50 slides in all! This product is THREE SEPARATE powerpoint presentations on the FIRST AMENDMENT TO THE CONSTITUTION for the price of one. They are of: LENNY BRUCE-stand up comic battling for free speech; JOHNSON and EICHMAN- right to burn the American flag as free expression; SON OF SAM LAWS-struck down for inhibiting convicts from creating books and movies by penalizing them by taking their royalties. Test case was the book upon which GOODFELLAS was based. Each presentation concludes with a ten point multiple choice QUIZ so that there are 30 QUIZ QUESTIONS in all.
There is a FREE POSTER for JOHNSON & EICHMANN located here:
There is a FREE POSTER FOR SON OF SAM LAWS located here:
There is a FREE POSTER FOR LENNY BRUCE located here:
I am a retired lawyer, instructor and legal textbook writer.
EXCERPT from JOHNSON & EICHMANN:
In August 1984, Johnson participated in a political demonstration called the "Republican War Chest Tour" in Dallas, Texas because the Republican National Convention was being held in Dallas. Participants protested the policies of Dallas-area businesses as well as the Reagan administration. The protestors marched in the streets, chanted and staged demos around the city. Johnson did not vandalize but he took an American flag, poured kerosene on it and set it on fire. While the flag burned, he chanted: ”Reagan, Mondale which will it be? Either one means World War III." Johnson was arrested and charged with violating a Texas statute.
The Supreme Court held that Johnson's conviction for flag desecration was inconsistent with the First Amendment. This decision immediately invalidated any laws against flag desecration which were in effect throughout the states.
EXCERPT FROM LENNY BRUCE:
This is a powerpoint presentation about standup comic Lenny Bruce's legal battles to include profanity and vulgarity in his stand up act under the first amendment. Every stand up comic in America, every comedian in America, every artist and writer in America, is in debt to Lenny Bruce. As a stand up comic in the 1960s in America he championed the First Amendment in the courts so that he could continue to perform his open, free-style which combined satire, politics, religion, and sex. He was vulgar and crusaded for the right to be so. In 1964 he was convicted in an obscenity trial. He died while appealing it. His was the landmark trial for freedom of speech in America. Comedy, as you see it performed today, would not exist without him. There is also a link taking you to his considerable performances on YouTube.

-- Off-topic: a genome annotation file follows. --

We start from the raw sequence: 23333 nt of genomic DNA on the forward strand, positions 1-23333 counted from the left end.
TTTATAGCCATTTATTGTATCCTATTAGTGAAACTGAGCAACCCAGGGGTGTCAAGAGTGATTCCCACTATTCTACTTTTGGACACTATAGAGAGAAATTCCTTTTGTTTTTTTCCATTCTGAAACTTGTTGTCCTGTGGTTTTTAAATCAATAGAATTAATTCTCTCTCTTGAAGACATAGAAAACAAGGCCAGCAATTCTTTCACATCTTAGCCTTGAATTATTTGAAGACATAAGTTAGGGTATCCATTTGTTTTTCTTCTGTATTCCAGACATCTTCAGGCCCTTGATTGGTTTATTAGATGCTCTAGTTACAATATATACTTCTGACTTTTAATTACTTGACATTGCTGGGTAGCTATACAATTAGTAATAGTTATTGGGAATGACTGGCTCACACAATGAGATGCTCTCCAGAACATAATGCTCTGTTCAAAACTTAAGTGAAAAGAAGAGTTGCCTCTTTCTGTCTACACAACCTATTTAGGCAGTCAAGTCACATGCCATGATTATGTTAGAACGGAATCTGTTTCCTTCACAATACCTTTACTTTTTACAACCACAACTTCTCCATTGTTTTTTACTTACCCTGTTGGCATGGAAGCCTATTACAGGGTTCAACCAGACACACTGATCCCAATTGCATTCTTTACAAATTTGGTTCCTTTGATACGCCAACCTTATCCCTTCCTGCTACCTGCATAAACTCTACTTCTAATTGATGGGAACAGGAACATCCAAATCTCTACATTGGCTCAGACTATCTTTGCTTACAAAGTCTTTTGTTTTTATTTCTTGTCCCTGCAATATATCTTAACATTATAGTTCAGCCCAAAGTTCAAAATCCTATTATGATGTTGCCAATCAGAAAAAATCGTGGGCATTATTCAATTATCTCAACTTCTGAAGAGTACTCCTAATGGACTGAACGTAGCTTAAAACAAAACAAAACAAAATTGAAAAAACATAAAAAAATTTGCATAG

EXCERPT FROM SON OF SAM LAWS:
This is a powerpoint presentation about the Simon and Schuster v. NY Crime Board US Supreme Court case. In 1987, after Simon & Schuster paid ex mobster Henry Hill more than $96,000, the NY Crime Board ruled that the money should go to the families of Mr. Hill's victims if any appeared to claim it. Simon & Schuster sued the Crime Board and took it all the way to the Supreme Court. It got these laws struck down but some states are trying to reinvent them. The problem is the chilling effect this has on First Amendment freedom of expression. I illustrate the presentation with some of the more famous actions taken by the NY Crime Board against famous criminals, INCLUDING:
Another case before the Supreme Court, along with Hill’s, was Jean Harris’s advance and/or royalties for her book "A Stranger in Two Worlds.” Harris was convicted of murdering her lover, Dr. Herman Tarnower, the author of the "Scarsdale Diet”. She wrote about killing him in this book. Victims were paid in the John Wojtowicz case. He was the bank robber portrayed by Al Pacino in the movie, "Dog Day Afternoon.” Wojtowicz committed a bank robbery to pay for his lover’s sex change operation. $20,000 was paid to these victims: Robert Barrett, the bank manager. Maureen Tosto, a teller, got $15,000, and Santa Morello, another teller, got $19,500. on of Sam Plea Bargains: This has not been reviewed by the Supreme Court. Nevertheless, the government is entering into plea bargains with terrorists and spies, for example, which include Son of Sam provisions. This was done in the convictions of John Walker Lindh and Harold James Nicholson.